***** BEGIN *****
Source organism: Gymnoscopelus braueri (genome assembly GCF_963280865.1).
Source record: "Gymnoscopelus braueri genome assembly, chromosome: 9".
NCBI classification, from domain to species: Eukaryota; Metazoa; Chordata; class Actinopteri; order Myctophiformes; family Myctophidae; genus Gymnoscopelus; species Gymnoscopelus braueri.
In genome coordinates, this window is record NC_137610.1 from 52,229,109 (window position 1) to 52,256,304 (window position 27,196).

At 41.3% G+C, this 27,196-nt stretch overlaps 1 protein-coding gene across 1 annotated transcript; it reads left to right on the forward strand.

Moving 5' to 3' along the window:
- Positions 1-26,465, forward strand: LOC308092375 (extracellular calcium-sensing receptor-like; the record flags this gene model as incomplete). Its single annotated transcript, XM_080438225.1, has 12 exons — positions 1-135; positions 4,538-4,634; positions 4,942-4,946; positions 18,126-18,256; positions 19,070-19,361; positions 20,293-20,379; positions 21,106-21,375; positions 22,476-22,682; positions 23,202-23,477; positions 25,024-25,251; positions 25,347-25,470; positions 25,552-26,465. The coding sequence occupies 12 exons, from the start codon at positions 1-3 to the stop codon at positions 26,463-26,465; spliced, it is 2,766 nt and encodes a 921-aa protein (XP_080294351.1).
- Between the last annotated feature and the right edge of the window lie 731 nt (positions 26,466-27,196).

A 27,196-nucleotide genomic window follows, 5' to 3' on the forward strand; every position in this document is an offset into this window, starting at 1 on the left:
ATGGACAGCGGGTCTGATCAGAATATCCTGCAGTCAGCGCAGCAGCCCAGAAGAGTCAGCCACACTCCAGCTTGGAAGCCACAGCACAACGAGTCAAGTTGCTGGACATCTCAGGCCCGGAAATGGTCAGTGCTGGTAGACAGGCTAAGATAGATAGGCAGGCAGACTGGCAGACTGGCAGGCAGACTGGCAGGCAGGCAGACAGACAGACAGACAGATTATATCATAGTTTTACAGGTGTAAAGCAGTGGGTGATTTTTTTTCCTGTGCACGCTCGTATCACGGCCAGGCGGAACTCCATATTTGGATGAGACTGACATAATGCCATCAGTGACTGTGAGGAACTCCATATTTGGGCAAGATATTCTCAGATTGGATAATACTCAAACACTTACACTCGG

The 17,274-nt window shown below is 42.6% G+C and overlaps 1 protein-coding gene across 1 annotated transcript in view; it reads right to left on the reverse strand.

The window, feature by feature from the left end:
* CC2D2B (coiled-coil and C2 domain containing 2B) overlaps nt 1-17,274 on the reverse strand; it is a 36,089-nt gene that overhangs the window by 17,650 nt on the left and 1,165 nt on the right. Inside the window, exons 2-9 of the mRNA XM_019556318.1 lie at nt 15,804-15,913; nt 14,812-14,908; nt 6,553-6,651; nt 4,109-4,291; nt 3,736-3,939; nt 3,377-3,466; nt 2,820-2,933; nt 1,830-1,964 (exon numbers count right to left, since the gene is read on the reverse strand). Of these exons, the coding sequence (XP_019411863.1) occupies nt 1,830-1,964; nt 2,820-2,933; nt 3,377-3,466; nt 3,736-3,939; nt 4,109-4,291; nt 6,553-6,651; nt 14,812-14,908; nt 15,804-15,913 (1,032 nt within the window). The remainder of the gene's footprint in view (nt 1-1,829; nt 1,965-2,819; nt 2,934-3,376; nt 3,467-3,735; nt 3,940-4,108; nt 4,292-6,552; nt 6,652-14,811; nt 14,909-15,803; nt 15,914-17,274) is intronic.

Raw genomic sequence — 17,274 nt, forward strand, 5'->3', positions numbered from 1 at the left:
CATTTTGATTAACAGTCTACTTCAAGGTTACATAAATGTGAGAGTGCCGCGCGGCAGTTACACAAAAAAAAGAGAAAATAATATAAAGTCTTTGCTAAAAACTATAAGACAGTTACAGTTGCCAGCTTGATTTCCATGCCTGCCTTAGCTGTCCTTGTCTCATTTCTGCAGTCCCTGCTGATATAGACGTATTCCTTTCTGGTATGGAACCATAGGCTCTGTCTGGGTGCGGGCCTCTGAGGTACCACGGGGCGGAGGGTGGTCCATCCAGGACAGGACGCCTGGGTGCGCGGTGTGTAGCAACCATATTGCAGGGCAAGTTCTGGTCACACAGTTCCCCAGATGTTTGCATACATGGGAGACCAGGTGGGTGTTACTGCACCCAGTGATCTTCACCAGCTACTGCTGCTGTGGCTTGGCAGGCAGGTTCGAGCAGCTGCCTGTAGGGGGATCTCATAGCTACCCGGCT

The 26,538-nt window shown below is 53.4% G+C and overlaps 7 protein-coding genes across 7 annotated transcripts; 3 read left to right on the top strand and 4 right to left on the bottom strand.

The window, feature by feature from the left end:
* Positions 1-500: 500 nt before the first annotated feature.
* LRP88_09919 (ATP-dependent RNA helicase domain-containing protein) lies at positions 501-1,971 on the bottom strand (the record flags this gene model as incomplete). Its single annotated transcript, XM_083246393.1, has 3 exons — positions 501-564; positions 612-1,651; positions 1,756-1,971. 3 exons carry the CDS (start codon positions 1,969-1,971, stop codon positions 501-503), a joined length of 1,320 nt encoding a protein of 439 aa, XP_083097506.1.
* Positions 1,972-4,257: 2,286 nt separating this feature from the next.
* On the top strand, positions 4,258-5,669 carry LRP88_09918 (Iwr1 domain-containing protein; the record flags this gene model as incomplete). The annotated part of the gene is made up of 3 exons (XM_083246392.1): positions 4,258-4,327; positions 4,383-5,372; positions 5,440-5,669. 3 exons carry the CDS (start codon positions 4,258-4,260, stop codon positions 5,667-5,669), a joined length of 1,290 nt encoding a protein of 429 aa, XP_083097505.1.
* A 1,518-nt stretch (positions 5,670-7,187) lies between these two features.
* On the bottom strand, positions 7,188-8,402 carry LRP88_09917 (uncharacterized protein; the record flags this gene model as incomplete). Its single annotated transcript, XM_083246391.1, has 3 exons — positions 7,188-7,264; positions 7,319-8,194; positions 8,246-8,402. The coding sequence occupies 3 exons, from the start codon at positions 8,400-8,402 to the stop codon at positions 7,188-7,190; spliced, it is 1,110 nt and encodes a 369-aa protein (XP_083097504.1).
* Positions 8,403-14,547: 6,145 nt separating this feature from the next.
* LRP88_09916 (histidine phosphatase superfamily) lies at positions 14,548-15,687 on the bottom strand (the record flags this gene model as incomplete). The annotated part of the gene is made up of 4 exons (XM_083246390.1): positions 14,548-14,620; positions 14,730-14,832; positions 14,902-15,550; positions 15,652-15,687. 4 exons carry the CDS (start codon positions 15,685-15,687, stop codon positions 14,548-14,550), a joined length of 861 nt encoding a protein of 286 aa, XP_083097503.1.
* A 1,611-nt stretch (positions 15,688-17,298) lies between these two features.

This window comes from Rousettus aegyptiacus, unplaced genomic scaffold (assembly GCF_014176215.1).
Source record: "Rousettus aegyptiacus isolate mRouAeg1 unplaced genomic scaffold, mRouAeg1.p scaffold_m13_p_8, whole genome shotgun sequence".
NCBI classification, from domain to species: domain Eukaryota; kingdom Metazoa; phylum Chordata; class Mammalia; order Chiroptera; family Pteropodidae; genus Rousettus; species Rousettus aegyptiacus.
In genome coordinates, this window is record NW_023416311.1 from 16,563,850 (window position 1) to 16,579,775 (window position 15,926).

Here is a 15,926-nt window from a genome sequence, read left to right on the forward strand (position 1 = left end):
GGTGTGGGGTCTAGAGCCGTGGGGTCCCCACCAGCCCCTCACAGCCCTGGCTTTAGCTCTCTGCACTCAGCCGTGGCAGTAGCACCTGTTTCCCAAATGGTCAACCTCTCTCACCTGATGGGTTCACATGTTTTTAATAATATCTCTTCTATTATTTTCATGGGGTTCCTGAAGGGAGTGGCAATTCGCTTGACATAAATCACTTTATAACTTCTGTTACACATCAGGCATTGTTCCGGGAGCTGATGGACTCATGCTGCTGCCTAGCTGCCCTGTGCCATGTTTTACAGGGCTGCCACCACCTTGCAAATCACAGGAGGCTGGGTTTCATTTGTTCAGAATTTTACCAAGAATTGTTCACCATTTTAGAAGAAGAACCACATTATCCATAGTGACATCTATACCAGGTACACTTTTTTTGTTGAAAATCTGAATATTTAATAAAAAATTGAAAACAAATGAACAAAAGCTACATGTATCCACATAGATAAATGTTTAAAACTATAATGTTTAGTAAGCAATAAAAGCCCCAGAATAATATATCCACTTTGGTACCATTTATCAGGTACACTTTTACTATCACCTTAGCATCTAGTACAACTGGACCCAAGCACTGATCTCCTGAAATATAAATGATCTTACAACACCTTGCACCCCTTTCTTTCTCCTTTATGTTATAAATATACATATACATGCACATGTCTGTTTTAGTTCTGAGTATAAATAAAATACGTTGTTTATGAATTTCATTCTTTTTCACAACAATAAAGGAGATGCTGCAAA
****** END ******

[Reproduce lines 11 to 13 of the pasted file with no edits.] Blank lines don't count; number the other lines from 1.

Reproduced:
The 17,274-nt window shown below is 42.6% G+C and overlaps 1 protein-coding gene across 1 annotated transcript in view; it reads right to left on the reverse strand.

The window, feature by feature from the left end:
* CC2D2B (coiled-coil and C2 domain containing 2B) overlaps nt 1-17,274 on the reverse strand; it is a 36,089-nt gene that overhangs the window by 17,650 nt on the left and 1,165 nt on the right. Inside the window, exons 2-9 of the mRNA XM_019556318.1 lie at nt 15,804-15,913; nt 14,812-14,908; nt 6,553-6,651; nt 4,109-4,291; nt 3,736-3,939; nt 3,377-3,466; nt 2,820-2,933; nt 1,830-1,964 (exon numbers count right to left, since the gene is read on the reverse strand). Of these exons, the coding sequence (XP_019411863.1) occupies nt 1,830-1,964; nt 2,820-2,933; nt 3,377-3,466; nt 3,736-3,939; nt 4,109-4,291; nt 6,553-6,651; nt 14,812-14,908; nt 15,804-15,913 (1,032 nt within the window). The remainder of the gene's footprint in view (nt 1-1,829; nt 1,965-2,819; nt 2,934-3,376; nt 3,467-3,735; nt 3,940-4,108; nt 4,292-6,552; nt 6,652-14,811; nt 14,909-15,803; nt 15,914-17,274) is intronic.